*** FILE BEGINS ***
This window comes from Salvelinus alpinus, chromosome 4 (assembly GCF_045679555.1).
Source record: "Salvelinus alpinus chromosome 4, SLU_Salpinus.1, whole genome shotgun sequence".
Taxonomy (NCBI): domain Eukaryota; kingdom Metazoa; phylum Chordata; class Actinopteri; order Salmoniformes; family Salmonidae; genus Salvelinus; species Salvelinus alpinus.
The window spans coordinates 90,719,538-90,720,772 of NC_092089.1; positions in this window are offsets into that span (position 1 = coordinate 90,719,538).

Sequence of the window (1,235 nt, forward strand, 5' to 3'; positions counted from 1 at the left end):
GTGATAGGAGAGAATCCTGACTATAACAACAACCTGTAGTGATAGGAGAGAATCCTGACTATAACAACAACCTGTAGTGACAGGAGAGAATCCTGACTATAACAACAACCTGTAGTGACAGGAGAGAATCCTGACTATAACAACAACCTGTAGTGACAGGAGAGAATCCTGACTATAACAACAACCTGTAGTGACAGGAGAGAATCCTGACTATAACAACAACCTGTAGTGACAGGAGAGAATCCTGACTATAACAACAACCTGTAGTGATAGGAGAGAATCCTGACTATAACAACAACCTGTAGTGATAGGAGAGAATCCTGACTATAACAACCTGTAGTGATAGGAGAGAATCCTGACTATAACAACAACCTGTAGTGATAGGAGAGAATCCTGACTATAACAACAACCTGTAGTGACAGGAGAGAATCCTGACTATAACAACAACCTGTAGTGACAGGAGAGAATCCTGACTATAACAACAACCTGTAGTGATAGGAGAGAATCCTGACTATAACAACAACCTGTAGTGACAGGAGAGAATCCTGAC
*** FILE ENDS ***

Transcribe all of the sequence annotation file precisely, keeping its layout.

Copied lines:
This window comes from Salvelinus alpinus, chromosome 4 (assembly GCF_045679555.1).
Source record: "Salvelinus alpinus chromosome 4, SLU_Salpinus.1, whole genome shotgun sequence".
Taxonomy (NCBI): domain Eukaryota; kingdom Metazoa; phylum Chordata; class Actinopteri; order Salmoniformes; family Salmonidae; genus Salvelinus; species Salvelinus alpinus.
The window spans coordinates 90,719,538-90,720,772 of NC_092089.1; positions in this window are offsets into that span (position 1 = coordinate 90,719,538).

Sequence of the window (1,235 nt, forward strand, 5' to 3'; positions counted from 1 at the left end):
GTGATAGGAGAGAATCCTGACTATAACAACAACCTGTAGTGATAGGAGAGAATCCTGACTATAACAACAACCTGTAGTGACAGGAGAGAATCCTGACTATAACAACAACCTGTAGTGACAGGAGAGAATCCTGACTATAACAACAACCTGTAGTGACAGGAGAGAATCCTGACTATAACAACAACCTGTAGTGACAGGAGAGAATCCTGACTATAACAACAACCTGTAGTGACAGGAGAGAATCCTGACTATAACAACAACCTGTAGTGATAGGAGAGAATCCTGACTATAACAACAACCTGTAGTGATAGGAGAGAATCCTGACTATAACAACCTGTAGTGATAGGAGAGAATCCTGACTATAACAACAACCTGTAGTGATAGGAGAGAATCCTGACTATAACAACAACCTGTAGTGACAGGAGAGAATCCTGACTATAACAACAACCTGTAGTGACAGGAGAGAATCCTGACTATAACAACAACCTGTAGTGATAGGAGAGAATCCTGACTATAACAACAACCTGTAGTGACAGGAGAGAATCCTGAC